Guide: Choosing the right DC-DC PSU
September 05, 2017

By Aleksandar Kostovic

With the increasing popularity of DC-DC power supplies, we have made a guide to help choose the right one for your needs.

In the context of computer motherboards, a DC-DC converter accepts a single DC input and converts it into the very stable voltages that a motherboard needs to operate (generally 3.3V, 5V and 12V, though some boards only require a single regulated voltage). A DC-DC converter will always be paired with either an AC Adapter (aka 'Power Brick') or a DC voltage from another system such as a battery.

The advantages over a standard ATX power supply are twofold: reduced size, and reduced noise as DC-DC converters are almost always fanless. ATX power supplies have the upper hand when larger amounts of power are required. We probably won't be mining any bitcoins using DC-DC converters any time soon.

How many Watts do you actually need?

We will often total the maximum power consumption of each component to calculate the power draw of a system under load. Thermal Design Power or TDP - though strictly speaking a measure of heat dissipation - is a useful measure for processors and GPUs. Other components such as your SSD and even your RAM will consume more power. And don't forgot those powered USB devices.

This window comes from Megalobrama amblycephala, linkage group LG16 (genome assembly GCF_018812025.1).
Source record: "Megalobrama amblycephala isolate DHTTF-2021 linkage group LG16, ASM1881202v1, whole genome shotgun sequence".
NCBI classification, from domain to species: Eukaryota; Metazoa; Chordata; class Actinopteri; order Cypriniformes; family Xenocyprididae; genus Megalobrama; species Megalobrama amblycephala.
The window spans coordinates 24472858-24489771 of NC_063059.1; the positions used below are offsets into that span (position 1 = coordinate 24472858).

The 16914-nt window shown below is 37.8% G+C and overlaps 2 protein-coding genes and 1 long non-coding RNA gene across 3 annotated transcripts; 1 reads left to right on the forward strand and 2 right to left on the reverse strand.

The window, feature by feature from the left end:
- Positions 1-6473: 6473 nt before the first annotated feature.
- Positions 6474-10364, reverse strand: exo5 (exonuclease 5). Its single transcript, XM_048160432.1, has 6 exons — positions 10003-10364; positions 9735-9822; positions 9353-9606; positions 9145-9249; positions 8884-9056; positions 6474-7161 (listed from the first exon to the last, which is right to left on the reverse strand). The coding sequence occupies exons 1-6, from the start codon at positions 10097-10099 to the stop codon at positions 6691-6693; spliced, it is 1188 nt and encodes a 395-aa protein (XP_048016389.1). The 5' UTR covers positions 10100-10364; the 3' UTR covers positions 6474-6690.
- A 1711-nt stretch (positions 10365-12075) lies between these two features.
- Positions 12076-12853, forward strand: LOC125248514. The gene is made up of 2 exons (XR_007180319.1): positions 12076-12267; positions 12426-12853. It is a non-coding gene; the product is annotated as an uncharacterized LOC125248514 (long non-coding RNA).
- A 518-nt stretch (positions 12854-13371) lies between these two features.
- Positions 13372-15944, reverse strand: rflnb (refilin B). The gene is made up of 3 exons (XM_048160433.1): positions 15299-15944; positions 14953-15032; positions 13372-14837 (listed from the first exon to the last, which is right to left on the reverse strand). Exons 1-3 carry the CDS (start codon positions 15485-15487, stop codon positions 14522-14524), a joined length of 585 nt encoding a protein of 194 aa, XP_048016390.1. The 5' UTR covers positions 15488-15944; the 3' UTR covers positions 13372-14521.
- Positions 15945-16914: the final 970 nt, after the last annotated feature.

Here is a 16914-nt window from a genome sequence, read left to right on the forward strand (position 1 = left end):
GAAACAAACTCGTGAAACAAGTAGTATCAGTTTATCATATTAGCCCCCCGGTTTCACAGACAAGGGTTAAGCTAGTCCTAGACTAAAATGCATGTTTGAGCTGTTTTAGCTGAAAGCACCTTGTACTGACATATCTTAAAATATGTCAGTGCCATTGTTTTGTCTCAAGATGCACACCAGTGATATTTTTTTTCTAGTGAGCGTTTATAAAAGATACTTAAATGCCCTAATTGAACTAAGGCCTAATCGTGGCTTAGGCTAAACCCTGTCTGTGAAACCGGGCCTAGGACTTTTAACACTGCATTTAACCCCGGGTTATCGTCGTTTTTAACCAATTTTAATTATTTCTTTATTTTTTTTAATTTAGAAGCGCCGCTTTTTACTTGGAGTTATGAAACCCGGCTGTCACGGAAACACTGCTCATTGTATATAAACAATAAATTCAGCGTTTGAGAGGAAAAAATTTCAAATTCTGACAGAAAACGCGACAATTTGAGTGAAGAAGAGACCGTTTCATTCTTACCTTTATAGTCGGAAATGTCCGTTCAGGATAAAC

Several online calculators exist, though they tend to calculate from the perspective of a traditional ATX power supply. Figures given will often be much higher than real world figures. For example we've measured an H270 Mini-ITX system fitted with i3-7100T processor, SSD and Slim Optical Drive at 23W idle and 32W under medium load.

Some online calculators:

The other thing to note it that no power supply can ever be 100% efficient (DC-DC units are typically within the 90-95% range), so there will always be some Watts wasted in the form of heat.

Our rules of thumb: Any motherboard with an embedded Celeron, Atom etc. will be fine with a 80W or 90W DC converter. If you have a 35W TDP processor a 90W DC converter will be sufficient. A 45W Xeon or 54W Pentium or above will need at least 120W.